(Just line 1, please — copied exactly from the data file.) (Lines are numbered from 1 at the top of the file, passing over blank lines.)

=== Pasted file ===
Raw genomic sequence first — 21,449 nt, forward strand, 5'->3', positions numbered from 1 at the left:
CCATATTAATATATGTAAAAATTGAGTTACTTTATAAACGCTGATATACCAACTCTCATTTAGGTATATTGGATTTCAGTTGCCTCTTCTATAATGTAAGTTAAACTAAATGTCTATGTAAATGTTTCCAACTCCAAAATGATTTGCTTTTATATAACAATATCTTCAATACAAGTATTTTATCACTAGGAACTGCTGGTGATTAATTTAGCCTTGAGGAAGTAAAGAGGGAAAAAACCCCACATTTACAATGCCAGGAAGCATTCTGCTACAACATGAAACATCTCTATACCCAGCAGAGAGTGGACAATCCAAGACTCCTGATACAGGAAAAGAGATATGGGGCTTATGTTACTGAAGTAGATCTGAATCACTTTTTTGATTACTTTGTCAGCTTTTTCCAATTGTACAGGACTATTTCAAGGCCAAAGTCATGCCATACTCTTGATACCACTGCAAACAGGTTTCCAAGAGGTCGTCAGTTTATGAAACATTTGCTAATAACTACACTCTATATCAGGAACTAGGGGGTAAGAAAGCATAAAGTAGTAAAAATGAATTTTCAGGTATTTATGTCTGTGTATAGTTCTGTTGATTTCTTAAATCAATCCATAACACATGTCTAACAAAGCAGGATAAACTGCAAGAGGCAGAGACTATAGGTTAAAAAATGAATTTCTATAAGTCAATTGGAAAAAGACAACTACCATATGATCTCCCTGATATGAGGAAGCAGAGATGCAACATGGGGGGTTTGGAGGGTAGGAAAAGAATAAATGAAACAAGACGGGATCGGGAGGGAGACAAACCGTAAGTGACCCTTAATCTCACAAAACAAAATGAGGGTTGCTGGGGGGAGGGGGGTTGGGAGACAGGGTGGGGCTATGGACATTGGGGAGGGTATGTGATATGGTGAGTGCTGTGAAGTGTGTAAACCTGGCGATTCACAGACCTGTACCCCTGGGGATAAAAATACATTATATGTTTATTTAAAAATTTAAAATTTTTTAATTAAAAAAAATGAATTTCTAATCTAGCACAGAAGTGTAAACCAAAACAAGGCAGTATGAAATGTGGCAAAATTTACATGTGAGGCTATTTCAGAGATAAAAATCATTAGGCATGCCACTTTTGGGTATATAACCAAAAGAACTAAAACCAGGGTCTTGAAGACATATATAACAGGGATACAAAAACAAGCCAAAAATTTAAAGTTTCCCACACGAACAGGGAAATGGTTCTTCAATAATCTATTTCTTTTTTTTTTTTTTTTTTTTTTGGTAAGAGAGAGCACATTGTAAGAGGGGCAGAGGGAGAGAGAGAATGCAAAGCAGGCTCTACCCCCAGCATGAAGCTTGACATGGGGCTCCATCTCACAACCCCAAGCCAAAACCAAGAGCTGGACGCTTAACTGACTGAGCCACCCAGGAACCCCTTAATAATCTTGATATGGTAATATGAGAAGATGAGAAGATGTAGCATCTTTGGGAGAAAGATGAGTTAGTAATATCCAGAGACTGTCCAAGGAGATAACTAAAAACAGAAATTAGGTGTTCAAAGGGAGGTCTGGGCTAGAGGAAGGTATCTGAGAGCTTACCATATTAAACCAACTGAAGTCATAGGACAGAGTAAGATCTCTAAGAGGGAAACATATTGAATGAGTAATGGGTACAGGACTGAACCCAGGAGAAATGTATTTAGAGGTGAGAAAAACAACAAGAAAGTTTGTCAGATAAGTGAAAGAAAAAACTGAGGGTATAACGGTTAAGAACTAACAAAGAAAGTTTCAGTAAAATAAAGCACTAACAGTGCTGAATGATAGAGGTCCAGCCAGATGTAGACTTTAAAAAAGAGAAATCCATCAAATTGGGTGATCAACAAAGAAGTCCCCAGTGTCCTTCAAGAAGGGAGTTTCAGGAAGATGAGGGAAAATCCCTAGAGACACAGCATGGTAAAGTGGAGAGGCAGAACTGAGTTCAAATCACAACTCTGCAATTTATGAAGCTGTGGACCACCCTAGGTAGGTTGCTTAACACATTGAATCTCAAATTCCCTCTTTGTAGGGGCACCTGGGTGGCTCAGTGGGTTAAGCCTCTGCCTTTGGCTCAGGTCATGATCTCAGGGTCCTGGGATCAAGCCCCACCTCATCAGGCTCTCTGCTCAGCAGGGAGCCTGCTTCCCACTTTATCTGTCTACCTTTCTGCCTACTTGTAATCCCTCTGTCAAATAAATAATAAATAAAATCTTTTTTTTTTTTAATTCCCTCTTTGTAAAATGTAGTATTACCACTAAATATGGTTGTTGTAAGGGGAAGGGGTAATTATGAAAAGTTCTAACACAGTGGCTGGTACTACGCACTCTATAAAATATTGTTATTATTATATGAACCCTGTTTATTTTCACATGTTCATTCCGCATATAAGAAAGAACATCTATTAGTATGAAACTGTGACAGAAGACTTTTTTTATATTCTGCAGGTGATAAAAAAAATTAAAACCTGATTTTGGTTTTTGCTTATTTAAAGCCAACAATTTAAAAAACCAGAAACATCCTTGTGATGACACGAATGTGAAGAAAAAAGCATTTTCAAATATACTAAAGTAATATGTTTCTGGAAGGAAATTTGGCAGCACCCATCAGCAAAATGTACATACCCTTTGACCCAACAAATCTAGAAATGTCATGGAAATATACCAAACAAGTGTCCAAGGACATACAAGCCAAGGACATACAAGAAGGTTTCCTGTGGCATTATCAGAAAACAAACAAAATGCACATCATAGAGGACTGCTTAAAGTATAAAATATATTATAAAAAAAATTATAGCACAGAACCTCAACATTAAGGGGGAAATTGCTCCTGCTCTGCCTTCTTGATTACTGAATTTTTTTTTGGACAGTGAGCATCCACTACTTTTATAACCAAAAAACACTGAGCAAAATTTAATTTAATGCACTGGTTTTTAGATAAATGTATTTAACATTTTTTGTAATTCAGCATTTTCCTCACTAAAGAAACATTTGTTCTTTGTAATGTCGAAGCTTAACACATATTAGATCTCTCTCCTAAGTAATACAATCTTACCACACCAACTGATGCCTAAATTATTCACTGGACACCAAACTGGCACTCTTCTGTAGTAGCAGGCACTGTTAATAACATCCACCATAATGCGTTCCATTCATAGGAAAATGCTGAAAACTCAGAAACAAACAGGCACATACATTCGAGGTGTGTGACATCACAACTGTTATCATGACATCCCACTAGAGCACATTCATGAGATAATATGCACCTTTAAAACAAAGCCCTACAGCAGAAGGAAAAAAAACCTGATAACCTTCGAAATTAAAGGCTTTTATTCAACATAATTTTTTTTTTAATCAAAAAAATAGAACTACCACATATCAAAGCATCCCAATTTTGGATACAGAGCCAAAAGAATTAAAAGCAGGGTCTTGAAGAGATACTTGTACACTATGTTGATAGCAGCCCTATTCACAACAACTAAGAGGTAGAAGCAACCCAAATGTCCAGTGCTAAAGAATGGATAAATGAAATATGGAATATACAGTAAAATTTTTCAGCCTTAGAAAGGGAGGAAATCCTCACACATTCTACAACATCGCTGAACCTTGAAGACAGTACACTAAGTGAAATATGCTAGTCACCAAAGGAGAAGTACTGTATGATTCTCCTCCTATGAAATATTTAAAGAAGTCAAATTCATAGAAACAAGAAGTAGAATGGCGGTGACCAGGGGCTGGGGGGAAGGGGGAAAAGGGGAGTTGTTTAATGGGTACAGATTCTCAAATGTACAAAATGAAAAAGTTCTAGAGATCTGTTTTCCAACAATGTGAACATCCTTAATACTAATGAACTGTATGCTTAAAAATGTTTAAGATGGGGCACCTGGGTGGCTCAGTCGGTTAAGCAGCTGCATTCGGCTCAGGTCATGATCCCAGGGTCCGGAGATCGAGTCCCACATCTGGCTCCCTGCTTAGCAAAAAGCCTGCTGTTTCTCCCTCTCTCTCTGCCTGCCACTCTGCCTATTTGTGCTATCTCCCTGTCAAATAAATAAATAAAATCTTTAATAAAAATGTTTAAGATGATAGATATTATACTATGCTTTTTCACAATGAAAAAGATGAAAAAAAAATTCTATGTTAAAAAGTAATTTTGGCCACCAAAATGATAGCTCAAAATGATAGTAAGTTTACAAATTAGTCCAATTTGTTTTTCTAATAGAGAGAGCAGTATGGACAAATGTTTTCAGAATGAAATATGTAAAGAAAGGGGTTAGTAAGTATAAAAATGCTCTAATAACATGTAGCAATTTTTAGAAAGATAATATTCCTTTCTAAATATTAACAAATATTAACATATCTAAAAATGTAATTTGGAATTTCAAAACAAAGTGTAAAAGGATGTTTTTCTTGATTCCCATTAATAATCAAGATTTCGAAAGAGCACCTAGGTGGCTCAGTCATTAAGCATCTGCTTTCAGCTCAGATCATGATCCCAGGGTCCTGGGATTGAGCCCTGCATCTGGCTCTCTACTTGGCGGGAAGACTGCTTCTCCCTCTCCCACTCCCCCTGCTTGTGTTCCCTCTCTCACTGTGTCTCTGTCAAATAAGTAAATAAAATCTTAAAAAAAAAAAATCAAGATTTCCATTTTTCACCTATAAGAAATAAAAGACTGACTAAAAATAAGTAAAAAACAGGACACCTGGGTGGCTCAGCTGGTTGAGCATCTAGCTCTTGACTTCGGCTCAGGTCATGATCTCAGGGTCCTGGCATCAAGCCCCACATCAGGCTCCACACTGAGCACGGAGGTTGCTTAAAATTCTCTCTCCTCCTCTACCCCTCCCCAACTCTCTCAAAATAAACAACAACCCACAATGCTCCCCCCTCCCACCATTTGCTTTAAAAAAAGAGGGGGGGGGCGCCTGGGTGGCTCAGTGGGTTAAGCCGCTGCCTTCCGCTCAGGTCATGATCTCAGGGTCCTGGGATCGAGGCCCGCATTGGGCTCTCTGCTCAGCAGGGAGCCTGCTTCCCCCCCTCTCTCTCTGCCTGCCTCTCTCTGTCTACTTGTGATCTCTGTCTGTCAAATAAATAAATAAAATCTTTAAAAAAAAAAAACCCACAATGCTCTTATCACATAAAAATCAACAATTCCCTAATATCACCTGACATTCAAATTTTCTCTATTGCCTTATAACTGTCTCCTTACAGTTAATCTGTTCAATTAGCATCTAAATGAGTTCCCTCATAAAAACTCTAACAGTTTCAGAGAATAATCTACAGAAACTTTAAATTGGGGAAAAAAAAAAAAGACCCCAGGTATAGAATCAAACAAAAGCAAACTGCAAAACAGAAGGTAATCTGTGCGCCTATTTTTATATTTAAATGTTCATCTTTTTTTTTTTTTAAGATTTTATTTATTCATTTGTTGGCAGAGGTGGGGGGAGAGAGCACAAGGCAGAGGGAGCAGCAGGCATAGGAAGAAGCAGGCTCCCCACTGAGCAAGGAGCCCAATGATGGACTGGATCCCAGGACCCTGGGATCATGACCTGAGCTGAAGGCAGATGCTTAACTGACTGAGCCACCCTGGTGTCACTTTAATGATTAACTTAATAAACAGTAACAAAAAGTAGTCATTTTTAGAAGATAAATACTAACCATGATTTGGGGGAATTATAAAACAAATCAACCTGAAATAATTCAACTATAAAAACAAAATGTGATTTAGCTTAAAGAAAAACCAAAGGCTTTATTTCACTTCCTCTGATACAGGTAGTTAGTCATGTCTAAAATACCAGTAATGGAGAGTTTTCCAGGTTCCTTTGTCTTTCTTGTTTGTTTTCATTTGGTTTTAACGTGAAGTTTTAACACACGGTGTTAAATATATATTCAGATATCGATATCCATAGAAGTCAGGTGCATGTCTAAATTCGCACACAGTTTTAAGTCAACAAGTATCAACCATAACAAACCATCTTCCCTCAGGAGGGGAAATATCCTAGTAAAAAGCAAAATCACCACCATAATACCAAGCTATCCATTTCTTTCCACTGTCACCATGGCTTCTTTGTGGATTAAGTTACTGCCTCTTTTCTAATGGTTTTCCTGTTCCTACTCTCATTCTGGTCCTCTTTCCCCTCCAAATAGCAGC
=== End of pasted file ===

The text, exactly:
Raw genomic sequence first — 21,449 nt, forward strand, 5'->3', positions numbered from 1 at the left: